- Take frequent breaks — don’t try to go all-out for the entirety of the hackathon! You’ll be amazed at how much a quick stroll away from your computer or participating in a fun activity can help your brain recharge to more easily tackle problems you’re working on.
For more tips and resources, check out the blog one of our Backend organizers, Simran, wrote on building projects effectively at hackathons!
Hackathons are bustling hubs of smart, awesome people — you should take advantage of this opportunity. You can meet cool sponsors working in different fields and learn more about the new technologies they’re working on! Beyond sponsors, remember that there are tons of other hackathon attendees with interesting backgrounds like hackers, organizers, workshop leads, mentors, and volunteers. Try to connect with as many people as you can! Can you learn something new from every person you meet? Whether it’s a new technical tool or a piece of life advice, being curious can take you far! They might even help you find the coolest pieces of swag 😛
👨💻 Nailing the demo
A successful demo doesn’t mean one that goes smoothly and wins you a prize. I believe that a successful demo is one where you put in your best effort to show what you’ve built throughout the hackathon. This means that you don’t need a 100% complete project to demo! Don’t worry if it doesn’t function exactly the way you want it to — judges aren’t expecting a super-polished corporate product that’s ready for widespread release. They want to see that you built something that solves real-world problems and learned from the experience.
Here are a few tips:
- Practice in the environment you’ll be presenting in — This avoids any unforeseen issues such as WiFi problems or adapter issues for displays.
- Get everyone in your group involved — Don’t just rely on a single person to present, everyone should participate. This also shows judges how each of you contributed to the project.
- Focus on the applications of your work — How does this help others? What will this project accomplish if it was released? What problem does this project address? How is it better than existing solutions?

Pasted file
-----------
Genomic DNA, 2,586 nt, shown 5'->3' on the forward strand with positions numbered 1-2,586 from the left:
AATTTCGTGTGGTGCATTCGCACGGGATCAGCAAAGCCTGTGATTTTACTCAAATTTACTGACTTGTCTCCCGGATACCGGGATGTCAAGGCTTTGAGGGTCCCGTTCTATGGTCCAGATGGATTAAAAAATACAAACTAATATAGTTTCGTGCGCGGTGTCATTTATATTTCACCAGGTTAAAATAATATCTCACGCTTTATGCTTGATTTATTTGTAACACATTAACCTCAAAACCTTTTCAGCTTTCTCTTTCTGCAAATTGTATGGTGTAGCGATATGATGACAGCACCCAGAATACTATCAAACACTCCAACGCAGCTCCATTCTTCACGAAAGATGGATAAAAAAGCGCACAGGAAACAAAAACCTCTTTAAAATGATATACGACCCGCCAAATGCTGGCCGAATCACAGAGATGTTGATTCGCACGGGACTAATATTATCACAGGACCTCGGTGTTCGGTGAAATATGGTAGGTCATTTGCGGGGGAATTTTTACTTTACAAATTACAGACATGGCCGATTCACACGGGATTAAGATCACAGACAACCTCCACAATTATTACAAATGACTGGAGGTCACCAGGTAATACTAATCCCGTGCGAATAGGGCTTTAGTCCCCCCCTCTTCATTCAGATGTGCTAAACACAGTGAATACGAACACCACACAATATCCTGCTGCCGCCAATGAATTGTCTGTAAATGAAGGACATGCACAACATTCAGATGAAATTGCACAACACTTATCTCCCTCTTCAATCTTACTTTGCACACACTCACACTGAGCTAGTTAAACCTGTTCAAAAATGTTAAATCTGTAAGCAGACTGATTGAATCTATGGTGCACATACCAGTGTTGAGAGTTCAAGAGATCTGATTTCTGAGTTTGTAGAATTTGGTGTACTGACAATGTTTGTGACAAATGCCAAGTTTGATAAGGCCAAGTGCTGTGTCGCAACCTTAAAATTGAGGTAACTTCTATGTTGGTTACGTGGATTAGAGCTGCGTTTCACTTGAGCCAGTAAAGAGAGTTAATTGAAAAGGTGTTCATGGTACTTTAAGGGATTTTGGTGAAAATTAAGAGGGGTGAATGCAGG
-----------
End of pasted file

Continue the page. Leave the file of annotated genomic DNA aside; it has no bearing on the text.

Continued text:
- Rest before the demo — This can be tough if you’re trying to implement some last-minute features but a few hours of sleep can go a long way!
- Be passionate — Everyone should be excited about your project. The first step to accomplishing this is to be excited about it yourself!
- Don’t try to memorize the pitch — Create a mental map of the points you want to cover. This way, you’ll be able to better adapt to unforeseen changes during the demo such as questions from the judges.
- Anticipate common questions and prepare responses — In some cases, you may even want to pre-emptively include the information in your presentation e.g. What are the next steps for this project? How would you scale this project? What are the challenges you faced? What’s something new that you learned?
- Quantify certain aspects of your project e.g. How large is the potential market?
📅 Continuing the Project
This is something that I definitely struggle with, but it’s a great idea to continue your project beyond the hackathon itself — try to get your team on board as well. After the hackathon, you have a lot more time to polish up the project and add more features to make it something that you’re proud of. Some hackathon projects have even gone on to become highly successful businesses!
Remember that you can shape your own success at a hackathon, which doesn’t necessarily mean winning prizes — there are other areas to excel in. Go out there and make the most of the experience, whether it’s an in-person or virtual hackathon. Hackathons aren’t meant to be entirely stressful — have fun and happy hacking! 😃